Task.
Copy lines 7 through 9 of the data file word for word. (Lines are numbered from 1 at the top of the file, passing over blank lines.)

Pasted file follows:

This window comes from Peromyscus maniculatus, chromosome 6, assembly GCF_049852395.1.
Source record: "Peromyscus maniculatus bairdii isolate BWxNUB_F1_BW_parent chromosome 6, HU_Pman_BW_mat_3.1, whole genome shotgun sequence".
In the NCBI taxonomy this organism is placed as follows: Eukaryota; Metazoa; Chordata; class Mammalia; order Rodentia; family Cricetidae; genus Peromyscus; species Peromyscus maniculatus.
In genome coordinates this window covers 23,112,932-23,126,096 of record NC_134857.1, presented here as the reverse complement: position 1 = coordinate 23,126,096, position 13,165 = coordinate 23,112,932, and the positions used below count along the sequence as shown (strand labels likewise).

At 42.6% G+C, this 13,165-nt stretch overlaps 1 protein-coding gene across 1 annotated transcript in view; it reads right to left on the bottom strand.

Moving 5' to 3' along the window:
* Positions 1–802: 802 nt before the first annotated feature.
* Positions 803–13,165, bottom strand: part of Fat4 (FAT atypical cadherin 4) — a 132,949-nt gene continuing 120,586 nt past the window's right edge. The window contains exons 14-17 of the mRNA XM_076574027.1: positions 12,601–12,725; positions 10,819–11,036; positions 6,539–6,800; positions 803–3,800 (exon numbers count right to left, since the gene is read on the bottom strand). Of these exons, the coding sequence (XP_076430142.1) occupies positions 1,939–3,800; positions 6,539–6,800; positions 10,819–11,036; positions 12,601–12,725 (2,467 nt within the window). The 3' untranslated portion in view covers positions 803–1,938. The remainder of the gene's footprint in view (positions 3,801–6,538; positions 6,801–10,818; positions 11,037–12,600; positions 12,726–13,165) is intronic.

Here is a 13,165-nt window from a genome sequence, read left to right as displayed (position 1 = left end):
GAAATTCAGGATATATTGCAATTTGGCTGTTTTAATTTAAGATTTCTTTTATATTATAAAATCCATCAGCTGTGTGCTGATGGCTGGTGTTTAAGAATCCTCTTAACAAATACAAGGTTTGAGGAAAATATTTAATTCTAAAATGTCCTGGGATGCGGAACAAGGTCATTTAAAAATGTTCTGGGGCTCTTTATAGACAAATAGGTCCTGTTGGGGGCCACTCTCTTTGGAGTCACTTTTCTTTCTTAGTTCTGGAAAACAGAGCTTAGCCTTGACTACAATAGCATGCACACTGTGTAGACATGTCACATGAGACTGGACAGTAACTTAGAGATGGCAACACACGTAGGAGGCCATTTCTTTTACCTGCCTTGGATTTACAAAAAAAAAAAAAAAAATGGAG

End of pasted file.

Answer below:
* Positions 1–802: 802 nt before the first annotated feature.
* Positions 803–13,165, bottom strand: part of Fat4 (FAT atypical cadherin 4) — a 132,949-nt gene continuing 120,586 nt past the window's right edge. The window contains exons 14-17 of the mRNA XM_076574027.1: positions 12,601–12,725; positions 10,819–11,036; positions 6,539–6,800; positions 803–3,800 (exon numbers count right to left, since the gene is read on the bottom strand). Of these exons, the coding sequence (XP_076430142.1) occupies positions 1,939–3,800; positions 6,539–6,800; positions 10,819–11,036; positions 12,601–12,725 (2,467 nt within the window). The 3' untranslated portion in view covers positions 803–1,938. The remainder of the gene's footprint in view (positions 3,801–6,538; positions 6,801–10,818; positions 11,037–12,600; positions 12,726–13,165) is intronic.

Here is a 13,165-nt window from a genome sequence, read left to right as displayed (position 1 = left end):